The street GT-350 was priced at $4547, about $1500 more than a standard V-8 Mustang. A real sizzler, it could storm 0-60 mph in around 6.5 seconds, hit 130-135 mph, and make genuine track-star moves. The R-model was even faster -- and at a nominal $5950 an incredible bargain for a showroom car that could race straight to victory lane.

Though no GT-350 was easy to drive, orders quickly overwhelmed the small Venice shop, prompting the newly formed Shelby American, Inc., to move into two huge hangars at nearby Los Angeles International Airport in the spring of 1965. Model-year production totaled 562, of which an estimated 25 were racing versions.

The desired Corvette-beater featured a 306-bhp "Cobra-tuned" V-8, along with bigger tires, wheels, and brakes.

Mustang seemed born to race and did so even before it went on sale. In late winter of 1963-64, Ford prepped several hardtops for the European rally circuit. The effort was sincere enough, but the team's only major win came in the Tour de France, where Peter Proctor and Peter Harper finished one-two in class.

Mustang was more successful in drag racing, where 2+2s stuffed full of Ford big-block 427 V-8s racked up numerous wins in the National Hot Rod Association (NHRA) A/FX class and, less often, as "funny cars." Ford itself jumped in for the '65 season, fielding wild "altereds" with two-inch-shorter wheelbases. And not unexpectedly, GT-350s tore up the tracks -- and more than a few Corvettes -- winning the National B-Production Championship three years running (1965-67).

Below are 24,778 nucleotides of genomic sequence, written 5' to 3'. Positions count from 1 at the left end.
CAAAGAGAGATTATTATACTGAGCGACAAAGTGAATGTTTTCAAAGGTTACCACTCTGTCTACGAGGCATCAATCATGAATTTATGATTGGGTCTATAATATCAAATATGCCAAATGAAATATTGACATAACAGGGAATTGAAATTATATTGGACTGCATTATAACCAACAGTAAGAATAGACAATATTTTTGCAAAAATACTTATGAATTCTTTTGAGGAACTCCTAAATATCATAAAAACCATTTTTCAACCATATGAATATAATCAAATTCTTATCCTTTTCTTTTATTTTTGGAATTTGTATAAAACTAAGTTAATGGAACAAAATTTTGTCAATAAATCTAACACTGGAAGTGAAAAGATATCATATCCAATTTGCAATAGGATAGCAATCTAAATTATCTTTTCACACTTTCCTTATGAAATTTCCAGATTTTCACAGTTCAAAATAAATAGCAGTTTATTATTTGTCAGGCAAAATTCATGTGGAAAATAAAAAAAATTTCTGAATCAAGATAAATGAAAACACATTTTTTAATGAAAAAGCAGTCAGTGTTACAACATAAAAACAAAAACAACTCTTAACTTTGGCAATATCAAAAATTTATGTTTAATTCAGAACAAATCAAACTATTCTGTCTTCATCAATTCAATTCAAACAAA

Mustang was more successful in drag racing, where 2+2s stuffed full of Ford big-block 427 V-8s racked up numerous wins in the National Hot Rod Association (NHRA) A/FX class and, less often, as "funny cars." Ford itself jumped in for the '65 season, fielding wild "altereds" with two-inch-shorter wheelbases. And not unexpectedly, GT-350s tore up the tracks -- and more than a few Corvettes -- winning the National B-Production Championship three years running (1965-67).

On the road, the track, and the sales charts, Mustang was off to a galloping start. The trick now was to keep it fresh without tainting the recipe. Find out on the next page how Ford addressed that sensitive assignment.

For even more on the Ford Mustang of yesterday and today, check out the following articles:

  • Saddle up for the complete story of America's best-loved sporty car. How the Ford Mustang Works chronicles the legend from its inception in the early 1960s to today's all-new Mustang.
  • It was the right car at the right time, but the Mustang had to await the early 1960s, when a savvy Ford exec realized the Mustang's potential. Learn how Lee Iacocca brought his "better idea" to life in 1965 Ford Mustang Prototypes.
  • By 1967, the original ponycar was no longer the only one and had to fight for sales. 1967, 1968 Ford Mustang details the fresh "performance" look and go-power that made a million-seller even better.
  • The Ford Mustang is central to America's muscle car mania. Learn about some of the quickest Mustangs ever, along with profiles, photos, and specifications of more than 100 muscle cars.